Top 10 Hottest Fintech Startups in South Koreaby Fintech News Hong Kong April 15, 2019
Though relatively small when compared with the likes of China and Singapore, South Korea’s fintech industry has witnessed significant growth in the past years with now some 400 fintech companies present in the country.
The ecosystem’s rapid development has been largely driven by government initiatives aimed at establishing a favorable environment for financial innovation. The Financial Services Commission (FSC), South Korea’s financial regulator, announced in 2018 that fintech startups would be exempted from regulations for two years if their apps or services are determined to be “innovative.” The regulator is now working on a financial regulatory sandbox, set to launch in April.
As South Korea works towards making a name for itself on the global fintech scene, the following 10 fintech startups are some of the country’s hottest ventures in the space to keep a close eye on:
AIM is an automated investment service that uses artificial intelligence (AI) to lower fees and give a higher return on investment. The platform offers customized advice and portfolio allocation using algorithms. It attracted 15 billion won (US$13 million) worth of assets in its first year after launch.
AIM is a Startupbootcamp Fintech Singapore alumnus. The company is regulated as a qualified investment adviser registered with the South Korea Financial Services Commission.
Bithumb is one of South Korea’s largest cryptocurrency exchanges, operated by BTC Holding.
In January 2019, the company began laying off employees in South Korea in response to declining trading volume and profits, the burst in cryptocurrency bubbles in 2018, as well as part of its focus on expanding overseas, including in Japan, Thailand and most recently the United Arab Emirates (UAE).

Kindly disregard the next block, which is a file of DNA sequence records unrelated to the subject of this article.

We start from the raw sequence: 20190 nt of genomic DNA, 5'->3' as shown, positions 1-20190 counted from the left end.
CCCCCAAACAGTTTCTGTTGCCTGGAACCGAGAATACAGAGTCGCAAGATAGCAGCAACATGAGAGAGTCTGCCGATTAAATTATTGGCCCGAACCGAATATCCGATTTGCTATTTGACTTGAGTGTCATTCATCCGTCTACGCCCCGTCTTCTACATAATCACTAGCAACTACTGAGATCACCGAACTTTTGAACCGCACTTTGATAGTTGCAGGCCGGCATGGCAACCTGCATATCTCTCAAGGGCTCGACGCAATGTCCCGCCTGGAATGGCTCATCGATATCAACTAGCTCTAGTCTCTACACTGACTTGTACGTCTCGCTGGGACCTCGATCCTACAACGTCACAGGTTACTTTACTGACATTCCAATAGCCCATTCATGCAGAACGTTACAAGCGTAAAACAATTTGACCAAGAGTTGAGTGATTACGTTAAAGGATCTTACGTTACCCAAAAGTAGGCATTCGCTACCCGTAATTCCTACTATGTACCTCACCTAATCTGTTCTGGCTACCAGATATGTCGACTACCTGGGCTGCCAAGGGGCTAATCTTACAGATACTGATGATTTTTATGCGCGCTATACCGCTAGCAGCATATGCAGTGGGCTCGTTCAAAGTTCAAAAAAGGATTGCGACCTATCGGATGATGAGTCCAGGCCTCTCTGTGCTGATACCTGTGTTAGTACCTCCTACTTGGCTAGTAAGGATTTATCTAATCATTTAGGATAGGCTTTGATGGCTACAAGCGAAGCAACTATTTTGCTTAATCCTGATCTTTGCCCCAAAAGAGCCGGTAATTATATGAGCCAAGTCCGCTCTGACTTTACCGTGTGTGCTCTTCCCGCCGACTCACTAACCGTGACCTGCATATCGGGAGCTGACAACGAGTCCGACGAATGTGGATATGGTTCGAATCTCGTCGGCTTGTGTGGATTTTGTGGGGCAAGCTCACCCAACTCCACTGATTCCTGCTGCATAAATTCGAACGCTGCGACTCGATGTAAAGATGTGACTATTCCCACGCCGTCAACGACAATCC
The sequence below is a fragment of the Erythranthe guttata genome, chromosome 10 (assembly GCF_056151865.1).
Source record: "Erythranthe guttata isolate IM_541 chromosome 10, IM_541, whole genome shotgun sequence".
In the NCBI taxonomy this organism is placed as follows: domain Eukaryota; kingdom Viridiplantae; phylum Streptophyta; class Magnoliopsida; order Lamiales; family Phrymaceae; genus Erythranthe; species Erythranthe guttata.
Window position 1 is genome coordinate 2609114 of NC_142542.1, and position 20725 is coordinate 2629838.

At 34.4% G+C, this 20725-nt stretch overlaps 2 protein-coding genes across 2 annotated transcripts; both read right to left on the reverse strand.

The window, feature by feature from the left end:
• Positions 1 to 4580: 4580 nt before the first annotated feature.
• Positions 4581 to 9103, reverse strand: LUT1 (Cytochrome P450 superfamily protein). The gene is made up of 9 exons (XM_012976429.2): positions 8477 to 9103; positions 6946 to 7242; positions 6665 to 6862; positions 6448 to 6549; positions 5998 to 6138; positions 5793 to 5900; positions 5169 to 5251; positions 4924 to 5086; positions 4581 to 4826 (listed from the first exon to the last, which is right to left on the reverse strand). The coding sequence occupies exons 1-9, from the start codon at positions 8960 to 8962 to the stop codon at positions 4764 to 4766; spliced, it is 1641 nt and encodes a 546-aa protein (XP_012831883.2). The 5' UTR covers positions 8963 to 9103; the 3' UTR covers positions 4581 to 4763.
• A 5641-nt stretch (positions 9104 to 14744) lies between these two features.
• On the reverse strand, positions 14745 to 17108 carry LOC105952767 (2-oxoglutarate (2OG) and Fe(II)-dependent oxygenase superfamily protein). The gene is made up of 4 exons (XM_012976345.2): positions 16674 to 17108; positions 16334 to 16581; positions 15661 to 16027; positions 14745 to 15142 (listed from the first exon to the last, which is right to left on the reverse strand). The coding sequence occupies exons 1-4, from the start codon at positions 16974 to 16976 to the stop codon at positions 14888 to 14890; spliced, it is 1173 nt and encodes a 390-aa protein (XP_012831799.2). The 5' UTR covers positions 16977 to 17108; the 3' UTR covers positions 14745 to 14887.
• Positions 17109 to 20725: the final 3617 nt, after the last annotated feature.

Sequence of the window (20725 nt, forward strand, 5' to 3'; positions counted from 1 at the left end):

That same month, OTC-listed holding company Blockchain Industries signed a binding letter of intent to merge with Bithumb on or before March 1, 2019. The plan is to form a new publicly traded entity called the Blockchain Exchange Alliance (BXA) that would “up-list” on either the New York Stock Exchange or NASDAQ and make BXA the first major cryptocurrency exchange to go public.
Dayli Financial Group
Dayli Financial Group provides data tech solutions, digital wealth management, and lead-generation services mainly through its three core divisions: Dayli Intelligence (DI), Quarterback, and Dayli Marketplace (DMP).
Dayli Financial Group is the company behind blockchain project ICON, which raised US$42.5 million in one of the biggest and most famous ICO projects to come out of South Korea. Founded in February 2015, the company is headquartered in Seoul with offices in Tokyo.
Dunamu is the fintech company behind Upbit, one of the country’s largest cryptocurrency exchange. The company also operates the Kakao Stock, a stock trading platform based on social network. Dunamu is backed by South Korea’s mobile messaging giant Kakao.
The company announced last year that it would invest 100 billion won (US$92.5 million) toward blockchain technologies over the next years. It has already invested in the likes of Kodebox, a blockchain startup focused on the gaming industry.
Founded in 2015, HonestFund is a marketplace lender that uses proprietary credit assessment model based on big data to offer loans at much lower interest rates to individuals and corporates that have difficulties securing loans from traditional banks.